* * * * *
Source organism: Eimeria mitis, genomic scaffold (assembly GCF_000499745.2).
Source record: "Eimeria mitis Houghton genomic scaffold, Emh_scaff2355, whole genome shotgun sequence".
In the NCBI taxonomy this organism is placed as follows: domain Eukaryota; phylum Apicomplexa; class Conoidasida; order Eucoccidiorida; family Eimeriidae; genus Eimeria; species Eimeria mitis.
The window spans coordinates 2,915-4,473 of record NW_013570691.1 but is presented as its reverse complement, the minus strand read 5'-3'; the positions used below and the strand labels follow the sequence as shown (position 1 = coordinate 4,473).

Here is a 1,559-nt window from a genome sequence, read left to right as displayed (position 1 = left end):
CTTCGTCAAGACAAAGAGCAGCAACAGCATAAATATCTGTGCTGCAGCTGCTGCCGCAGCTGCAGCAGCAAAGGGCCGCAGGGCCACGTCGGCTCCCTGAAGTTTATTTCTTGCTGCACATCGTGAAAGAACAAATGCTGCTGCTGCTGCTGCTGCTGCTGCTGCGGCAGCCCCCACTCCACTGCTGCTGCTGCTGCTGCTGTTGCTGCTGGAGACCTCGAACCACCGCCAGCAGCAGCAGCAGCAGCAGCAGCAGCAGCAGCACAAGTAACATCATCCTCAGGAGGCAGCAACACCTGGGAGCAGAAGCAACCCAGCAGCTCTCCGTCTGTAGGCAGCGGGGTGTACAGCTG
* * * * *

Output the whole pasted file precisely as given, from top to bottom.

Source organism: Eimeria mitis, genomic scaffold (assembly GCF_000499745.2).
Source record: "Eimeria mitis Houghton genomic scaffold, Emh_scaff2355, whole genome shotgun sequence".
In the NCBI taxonomy this organism is placed as follows: domain Eukaryota; phylum Apicomplexa; class Conoidasida; order Eucoccidiorida; family Eimeriidae; genus Eimeria; species Eimeria mitis.
The window spans coordinates 2,915-4,473 of record NW_013570691.1 but is presented as its reverse complement, the minus strand read 5'-3'; the positions used below and the strand labels follow the sequence as shown (position 1 = coordinate 4,473).

Here is a 1,559-nt window from a genome sequence, read left to right as displayed (position 1 = left end):
CTTCGTCAAGACAAAGAGCAGCAACAGCATAAATATCTGTGCTGCAGCTGCTGCCGCAGCTGCAGCAGCAAAGGGCCGCAGGGCCACGTCGGCTCCCTGAAGTTTATTTCTTGCTGCACATCGTGAAAGAACAAATGCTGCTGCTGCTGCTGCTGCTGCTGCTGCGGCAGCCCCCACTCCACTGCTGCTGCTGCTGCTGCTGTTGCTGCTGGAGACCTCGAACCACCGCCAGCAGCAGCAGCAGCAGCAGCAGCAGCAGCAGCACAAGTAACATCATCCTCAGGAGGCAGCAACACCTGGGAGCAGAAGCAACCCAGCAGCTCTCCGTCTGTAGGCAGCGGGGTGTACAGCTG